Need a Loan? Follow these Steps First


Is it time to put your expansion plan on the front burner? Have you outgrown your current location? Do you need to replace some equipment? There are many reasons small business owners might be in the market for a loan. If you’ll be shopping soon, here are some pointers.

Check Your Credit

When you apply for a loan, the lender will look at your personal and your business credit histories. Before you start the application process, check to make sure both are accurate and up to date. If there are errors, clear them up ahead of time.

Polish Your Plan

Prospective lenders will want to know as much as possible about your business. Prepare a comprehensive, up-to-date business plan that provides information about your company (a description and an executive summary) and yourself (educational background and relevant experience). Since your plan may be pivotal in convincing potential lenders to approve your loan, consider including an overview of your management team and key personnel along with some market analysis and a marketing plan.

You should also be prepared to provide financial statements and cash flow projections. Lenders may request personal financial statements for you and other owners as well.

Check Your Equity

Before you put in a loan application, make sure you have enough equity in the business. Although requirements can vary, lenders generally want a company’s total liabilities to be less than four times equity. A lender may require you to put some additional money into your business before approving you for a loan.

Identify Collateral

Lenders generally require collateral, an alternate repayment source that can be used in case your business isn’t generating enough cash to make payments on your loan. Either business or personal assets can be used. If you don’t have anything you can use as collateral, perhaps you can find someone who does who will cosign the loan.

Look for a Good Match

If you already have a good working relationship with a bank that lends to small businesses, it makes sense to start there. If you don’t, or if your bank isn’t a good match, do your homework. Look for lenders that do business with companies similar in size to your own. Finding a lender that’s familiar with your industry is an added bonus.

For more tips on how to keep business best practices front and center for your company, give us a call today. We can’t wait to hear from you.

What to do Before You Start Your Business

Are you interested in starting a new business? Make sure you do plenty of research and have a firm business plan ready before you take the plunge.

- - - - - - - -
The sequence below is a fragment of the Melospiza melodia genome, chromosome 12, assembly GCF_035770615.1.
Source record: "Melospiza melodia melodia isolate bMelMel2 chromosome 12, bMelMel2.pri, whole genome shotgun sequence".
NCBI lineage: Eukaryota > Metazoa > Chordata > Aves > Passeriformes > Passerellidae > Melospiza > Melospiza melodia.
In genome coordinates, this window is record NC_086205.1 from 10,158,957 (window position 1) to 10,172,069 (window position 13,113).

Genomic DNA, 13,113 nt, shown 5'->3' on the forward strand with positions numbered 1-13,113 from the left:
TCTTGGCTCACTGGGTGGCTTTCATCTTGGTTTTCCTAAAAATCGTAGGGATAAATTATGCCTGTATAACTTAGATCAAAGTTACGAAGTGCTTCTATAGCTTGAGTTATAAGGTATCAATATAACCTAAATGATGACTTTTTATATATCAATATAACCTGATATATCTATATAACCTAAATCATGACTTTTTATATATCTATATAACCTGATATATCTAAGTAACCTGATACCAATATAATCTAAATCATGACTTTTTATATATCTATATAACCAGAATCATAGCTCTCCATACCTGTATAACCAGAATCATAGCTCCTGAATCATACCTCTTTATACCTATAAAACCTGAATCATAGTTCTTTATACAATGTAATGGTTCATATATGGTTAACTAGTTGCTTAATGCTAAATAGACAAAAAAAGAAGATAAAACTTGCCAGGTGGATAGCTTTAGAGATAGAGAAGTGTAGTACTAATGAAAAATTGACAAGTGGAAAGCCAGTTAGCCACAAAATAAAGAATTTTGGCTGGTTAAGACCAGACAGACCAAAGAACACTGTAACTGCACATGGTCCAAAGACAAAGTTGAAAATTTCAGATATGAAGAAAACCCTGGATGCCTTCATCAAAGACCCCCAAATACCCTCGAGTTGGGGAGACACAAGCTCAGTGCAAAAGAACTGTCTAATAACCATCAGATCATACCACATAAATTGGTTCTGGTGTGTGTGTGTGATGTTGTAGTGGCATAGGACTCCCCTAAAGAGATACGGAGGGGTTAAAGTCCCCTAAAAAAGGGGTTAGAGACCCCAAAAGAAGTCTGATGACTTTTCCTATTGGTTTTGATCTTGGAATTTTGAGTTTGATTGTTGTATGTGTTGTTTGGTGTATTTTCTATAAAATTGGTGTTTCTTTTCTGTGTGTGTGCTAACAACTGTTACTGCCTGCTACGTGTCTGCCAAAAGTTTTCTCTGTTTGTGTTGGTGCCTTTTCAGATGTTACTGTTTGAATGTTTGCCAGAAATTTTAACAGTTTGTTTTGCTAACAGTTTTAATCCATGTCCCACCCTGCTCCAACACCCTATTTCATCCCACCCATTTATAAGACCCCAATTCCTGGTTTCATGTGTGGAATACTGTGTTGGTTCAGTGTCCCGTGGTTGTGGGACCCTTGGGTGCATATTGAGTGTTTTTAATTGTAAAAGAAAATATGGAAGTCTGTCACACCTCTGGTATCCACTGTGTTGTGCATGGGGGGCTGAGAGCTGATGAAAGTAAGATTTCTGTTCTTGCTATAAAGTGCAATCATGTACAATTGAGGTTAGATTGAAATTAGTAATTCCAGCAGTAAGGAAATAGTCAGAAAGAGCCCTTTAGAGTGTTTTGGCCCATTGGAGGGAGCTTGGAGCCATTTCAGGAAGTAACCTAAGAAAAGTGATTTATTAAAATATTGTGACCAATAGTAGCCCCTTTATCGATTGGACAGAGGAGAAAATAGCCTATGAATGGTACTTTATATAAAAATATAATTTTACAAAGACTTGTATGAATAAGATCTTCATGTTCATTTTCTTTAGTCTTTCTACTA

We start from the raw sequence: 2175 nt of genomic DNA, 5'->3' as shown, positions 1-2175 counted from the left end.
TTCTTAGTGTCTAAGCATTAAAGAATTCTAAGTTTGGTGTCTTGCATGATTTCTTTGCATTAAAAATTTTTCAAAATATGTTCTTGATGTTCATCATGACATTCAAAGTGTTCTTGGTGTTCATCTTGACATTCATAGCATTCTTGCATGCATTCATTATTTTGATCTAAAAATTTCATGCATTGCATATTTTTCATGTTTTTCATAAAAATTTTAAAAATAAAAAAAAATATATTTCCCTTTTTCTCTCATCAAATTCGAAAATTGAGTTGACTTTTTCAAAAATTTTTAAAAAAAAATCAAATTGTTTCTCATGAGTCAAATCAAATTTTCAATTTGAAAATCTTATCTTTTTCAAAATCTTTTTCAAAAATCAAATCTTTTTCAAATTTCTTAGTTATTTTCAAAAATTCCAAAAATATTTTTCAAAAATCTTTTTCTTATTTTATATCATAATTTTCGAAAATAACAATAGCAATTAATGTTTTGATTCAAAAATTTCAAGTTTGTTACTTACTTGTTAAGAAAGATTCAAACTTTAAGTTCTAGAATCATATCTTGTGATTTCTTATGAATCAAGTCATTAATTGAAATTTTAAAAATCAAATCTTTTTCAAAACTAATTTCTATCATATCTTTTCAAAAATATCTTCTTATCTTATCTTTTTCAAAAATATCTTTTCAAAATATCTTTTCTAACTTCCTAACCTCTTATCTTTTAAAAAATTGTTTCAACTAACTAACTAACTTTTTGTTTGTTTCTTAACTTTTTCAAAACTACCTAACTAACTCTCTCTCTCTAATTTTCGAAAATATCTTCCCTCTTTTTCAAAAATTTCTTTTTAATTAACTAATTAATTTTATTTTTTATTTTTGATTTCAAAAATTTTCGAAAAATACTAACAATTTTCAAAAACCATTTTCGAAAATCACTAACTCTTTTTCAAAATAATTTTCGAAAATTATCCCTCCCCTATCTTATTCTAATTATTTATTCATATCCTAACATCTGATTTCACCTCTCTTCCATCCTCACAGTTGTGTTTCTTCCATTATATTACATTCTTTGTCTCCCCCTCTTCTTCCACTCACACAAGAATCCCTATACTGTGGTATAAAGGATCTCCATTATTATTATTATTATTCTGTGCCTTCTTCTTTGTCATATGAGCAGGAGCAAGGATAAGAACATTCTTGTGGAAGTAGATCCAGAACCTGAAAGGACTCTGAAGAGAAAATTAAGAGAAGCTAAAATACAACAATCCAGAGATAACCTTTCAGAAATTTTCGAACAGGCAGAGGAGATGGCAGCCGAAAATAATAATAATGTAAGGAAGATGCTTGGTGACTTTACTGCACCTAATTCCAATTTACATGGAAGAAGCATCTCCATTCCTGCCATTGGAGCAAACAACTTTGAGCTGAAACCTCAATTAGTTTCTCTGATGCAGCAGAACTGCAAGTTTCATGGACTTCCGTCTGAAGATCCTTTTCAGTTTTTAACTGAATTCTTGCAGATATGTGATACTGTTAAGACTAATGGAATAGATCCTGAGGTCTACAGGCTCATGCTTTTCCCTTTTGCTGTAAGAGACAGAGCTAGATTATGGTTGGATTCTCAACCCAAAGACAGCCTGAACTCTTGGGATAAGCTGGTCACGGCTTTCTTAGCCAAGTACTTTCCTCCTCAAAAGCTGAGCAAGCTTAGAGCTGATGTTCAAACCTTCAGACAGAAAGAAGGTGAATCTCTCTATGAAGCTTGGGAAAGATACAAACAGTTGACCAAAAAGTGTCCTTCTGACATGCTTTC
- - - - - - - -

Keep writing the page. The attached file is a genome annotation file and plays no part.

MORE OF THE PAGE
Making the Transition

If you have signed a noncompete or confidentiality agreement with your current employer, review it carefully to make sure it won’t hamper your startup efforts. If your new venture is in the same industry, be careful not to burn any bridges when you leave your current job. Scout out your opportunities. Buying a franchise or an existing business is much different than building a new business from the ground up.

Growing Your Business

Where will your customers come from? You may have one or two great prospects, but that may not be enough. Can you count on referrals from current business associates? Take a good hard look at opportunities for expansion that exist.

Figure Out Financing

Even with great prospects, it may take some time until cash starts coming in on a regular basis. Do you have enough of a financial cushion to get you through? If your spouse has an outside job, your spouse’s earnings and benefits may help provide stability during the startup period. If you need funding, where will it come from? Have you considered looking for a partner or investor?

Getting the Word Out

How much marketing and advertising will be required? Put together a comprehensive plan along with cost estimates. And, unless you’re familiar with the less traditional marketing and communication opportunities that today’s new media offer, you may want to enlist the help of someone who is.

Make a Budget

List every expense you can think of: rent, payroll (if any), phone and Internet service, computer equipment, website design, insurance, transportation costs, self-employment tax, etc. Then draw up a budget. Once your venture is up and running, you can use the budget as a guide in managing your finances.

Call us today for more tips on how to ensure you’re following business best practices, and let us help you keep your company in the black.